enough, remains, that the question of typography and book ornamentation has come to the front only within the present decade.
To find a reason for this apparent neglect is not so difficult as might at first appear. For the printing of books has, in the course of time, undergone a more constant process of degeneration than almost any other of the arts. It would not be too much to say, indeed, that its decline dates from its cradle. The early masters of the craft were hampered by no false traditions, by no commercial motives, in their work. Their rivals, the scribes and the illuminators, whom they gradually ousted, had already defined their methods within rigid limits. They had to compete with men who thought nothing of devoting the labour of a lifetime to the decoration of a single volume. And, wisely, they fell back upon the written missal as the fitting model for their efforts.
This connection between caligraphy and printing is the keynote of their monumental products. The earliest typo—that of the Gutenberg Bible of about 1455—was based upon the formal ecclesiastical writing of the day; the earliest ornaments upon those in manuscripts. At first, so close was the association, the initial letters were left blank, to be 'later illuminated by hand, at the fancy of the purchaser. Then followed quick the golden age of printing, in the masterpieces of such men as Schoeffer, Zainer, Ratdolt, Jenson ; a series of books poured out in rapid succession, in which no pains were spared, no cost considered, in the endeavour for perfection. The Gothic type employed by Schoeffer, the Roman characters of Jenson, are unsurpassed. The art could go no farther.
Unfortunately, however, this happy period could not but be of short duration. Increasing demand inevitably led to greater haste and carelessness in production ; increasing cheapress, through stress of competition, to cramped type, inferior paper, and disregard for margin. Finally, as years went by, the old tradition perished ; square, strong letters were superseded by thin oval ones, taking up less space, and therefore economical; the wiry type of Aldus, the uninteresting characters of Plantin and Bodoni, with their superficial brilliance and their vulgar thickening and thinning of the lines, became the adopted models of the day. The race of the artist-printer was extinct, and the mechanic governed in his stead.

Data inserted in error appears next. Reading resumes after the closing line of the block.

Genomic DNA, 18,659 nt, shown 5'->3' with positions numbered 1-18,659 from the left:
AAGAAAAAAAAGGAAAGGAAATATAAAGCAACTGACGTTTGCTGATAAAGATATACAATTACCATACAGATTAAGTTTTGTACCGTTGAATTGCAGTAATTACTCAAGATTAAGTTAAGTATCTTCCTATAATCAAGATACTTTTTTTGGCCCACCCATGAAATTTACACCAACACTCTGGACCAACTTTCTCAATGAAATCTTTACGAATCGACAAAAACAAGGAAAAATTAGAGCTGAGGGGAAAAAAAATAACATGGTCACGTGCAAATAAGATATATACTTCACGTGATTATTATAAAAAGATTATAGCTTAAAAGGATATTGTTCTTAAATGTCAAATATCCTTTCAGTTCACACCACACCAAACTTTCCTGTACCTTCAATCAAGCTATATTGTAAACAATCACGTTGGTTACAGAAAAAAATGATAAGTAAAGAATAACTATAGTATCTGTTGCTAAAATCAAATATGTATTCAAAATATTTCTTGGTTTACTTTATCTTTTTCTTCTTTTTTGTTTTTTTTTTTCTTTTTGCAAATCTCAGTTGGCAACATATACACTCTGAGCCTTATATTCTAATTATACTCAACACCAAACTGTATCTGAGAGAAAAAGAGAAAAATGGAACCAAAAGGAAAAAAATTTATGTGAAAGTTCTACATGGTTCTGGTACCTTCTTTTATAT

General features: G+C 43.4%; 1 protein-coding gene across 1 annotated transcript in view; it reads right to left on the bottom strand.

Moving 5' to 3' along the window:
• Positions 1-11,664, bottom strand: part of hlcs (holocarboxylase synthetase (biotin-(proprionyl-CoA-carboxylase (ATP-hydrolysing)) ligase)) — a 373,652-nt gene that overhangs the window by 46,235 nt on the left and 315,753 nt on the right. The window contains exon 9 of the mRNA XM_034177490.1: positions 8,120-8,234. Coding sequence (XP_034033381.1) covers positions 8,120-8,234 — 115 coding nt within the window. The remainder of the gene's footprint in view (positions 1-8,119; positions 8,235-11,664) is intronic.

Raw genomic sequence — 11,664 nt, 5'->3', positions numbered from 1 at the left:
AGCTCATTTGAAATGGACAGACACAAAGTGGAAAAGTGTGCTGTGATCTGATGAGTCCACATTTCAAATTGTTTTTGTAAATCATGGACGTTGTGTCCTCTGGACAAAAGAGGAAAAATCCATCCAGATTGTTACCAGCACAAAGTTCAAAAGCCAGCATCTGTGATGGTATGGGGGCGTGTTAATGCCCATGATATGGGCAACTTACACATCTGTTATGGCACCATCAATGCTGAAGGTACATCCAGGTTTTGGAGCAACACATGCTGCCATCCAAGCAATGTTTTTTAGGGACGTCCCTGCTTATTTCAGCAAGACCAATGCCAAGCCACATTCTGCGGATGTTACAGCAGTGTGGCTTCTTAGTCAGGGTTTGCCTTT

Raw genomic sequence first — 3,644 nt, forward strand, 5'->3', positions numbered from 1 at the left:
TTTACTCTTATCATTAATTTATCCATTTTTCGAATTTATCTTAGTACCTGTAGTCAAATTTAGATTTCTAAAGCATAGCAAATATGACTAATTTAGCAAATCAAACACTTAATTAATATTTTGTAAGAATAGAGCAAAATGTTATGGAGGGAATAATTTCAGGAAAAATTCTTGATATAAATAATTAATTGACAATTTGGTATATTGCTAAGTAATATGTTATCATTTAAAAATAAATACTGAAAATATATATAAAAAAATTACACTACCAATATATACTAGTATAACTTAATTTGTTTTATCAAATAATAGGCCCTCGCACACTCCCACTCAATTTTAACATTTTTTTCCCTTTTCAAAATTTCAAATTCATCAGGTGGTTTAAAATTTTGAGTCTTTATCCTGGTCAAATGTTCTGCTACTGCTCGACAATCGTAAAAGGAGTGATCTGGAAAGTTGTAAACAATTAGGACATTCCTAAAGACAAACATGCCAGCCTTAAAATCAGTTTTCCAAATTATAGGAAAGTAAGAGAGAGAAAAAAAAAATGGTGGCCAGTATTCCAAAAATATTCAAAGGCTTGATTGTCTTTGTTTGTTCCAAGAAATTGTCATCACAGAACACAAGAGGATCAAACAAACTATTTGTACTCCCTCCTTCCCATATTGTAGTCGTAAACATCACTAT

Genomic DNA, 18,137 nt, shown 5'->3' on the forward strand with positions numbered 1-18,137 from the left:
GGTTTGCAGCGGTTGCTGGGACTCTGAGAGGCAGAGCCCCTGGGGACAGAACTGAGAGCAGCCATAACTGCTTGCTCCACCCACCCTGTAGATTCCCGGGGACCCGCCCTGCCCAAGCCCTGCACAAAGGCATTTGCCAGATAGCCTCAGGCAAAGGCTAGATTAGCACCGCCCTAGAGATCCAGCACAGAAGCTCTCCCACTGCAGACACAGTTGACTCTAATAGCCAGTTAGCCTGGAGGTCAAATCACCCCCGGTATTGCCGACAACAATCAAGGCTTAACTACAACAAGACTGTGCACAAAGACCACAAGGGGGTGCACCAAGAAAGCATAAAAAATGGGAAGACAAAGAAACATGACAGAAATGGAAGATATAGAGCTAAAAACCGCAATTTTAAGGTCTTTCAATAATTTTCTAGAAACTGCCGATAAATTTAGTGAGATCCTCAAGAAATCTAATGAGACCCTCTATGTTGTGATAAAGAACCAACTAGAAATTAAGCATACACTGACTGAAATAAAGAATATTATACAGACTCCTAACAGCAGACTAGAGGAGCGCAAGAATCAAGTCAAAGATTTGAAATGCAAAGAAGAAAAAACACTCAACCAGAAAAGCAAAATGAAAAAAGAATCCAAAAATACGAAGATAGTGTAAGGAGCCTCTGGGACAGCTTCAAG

Only within the present decade, indeed, have there been signs of a revival of the art of printing as it was practised by our early forefathers. Efforts have not been wanting during the past three centuries to produce sumptuously printed books, which should rival as works of art those of the first printers; much has been vaunted in the
way of hand-made papers, rough edges, and wide margins ; yet little, until recently, has been accomplished which can, with truth, be said to bear upon it the impress of an artist's hand. It was reserved for William Morris, in our own time, to show what might be done in this direction.
Fifty-two works in all remain to testify to his greatness as a printer, now that the Kelmscott Press has definitively closed its doors. A glance at any one of these magnificent achievements will illustrate the principles apon which he based his system of reform.
With characteristic thoroughness, Morris no sooner determined to start a printing-press than he devoted himself to the careful study of typography in all its bearings. Ere long he had penetrated to the root of the matter. He saw, what others who had similar aims had not seen, that it was no use trying to build beautiful pages with the mean type in ordinary use, however fine might be the paper, however well proportioned the margins, however suitable the decorations. So he went straight back to the early printers of Augsburg, Mainz, and Venice, and set to work to produce a type of his own which should rival the very finest efforts of the acknowledged masters of the craft.
The types which he eventually designed are two in number, known respectively as the “Golden” and the “Troy,” from the titles of the works in which they first appeared. A third, the “Chaucer," is merely the “ Troy ” type cut, for purposes of convenience, in a smaller size.
Mediæval as he was in thought and feeling, it was natural that there should be an archaic element in everything which Morris undertook. His “ Troy
Troy” type—which, we are told, he himself preferred above the others --is frankly Gothic in its character, while at the same time marked by a complete avoidance of irrational swellings and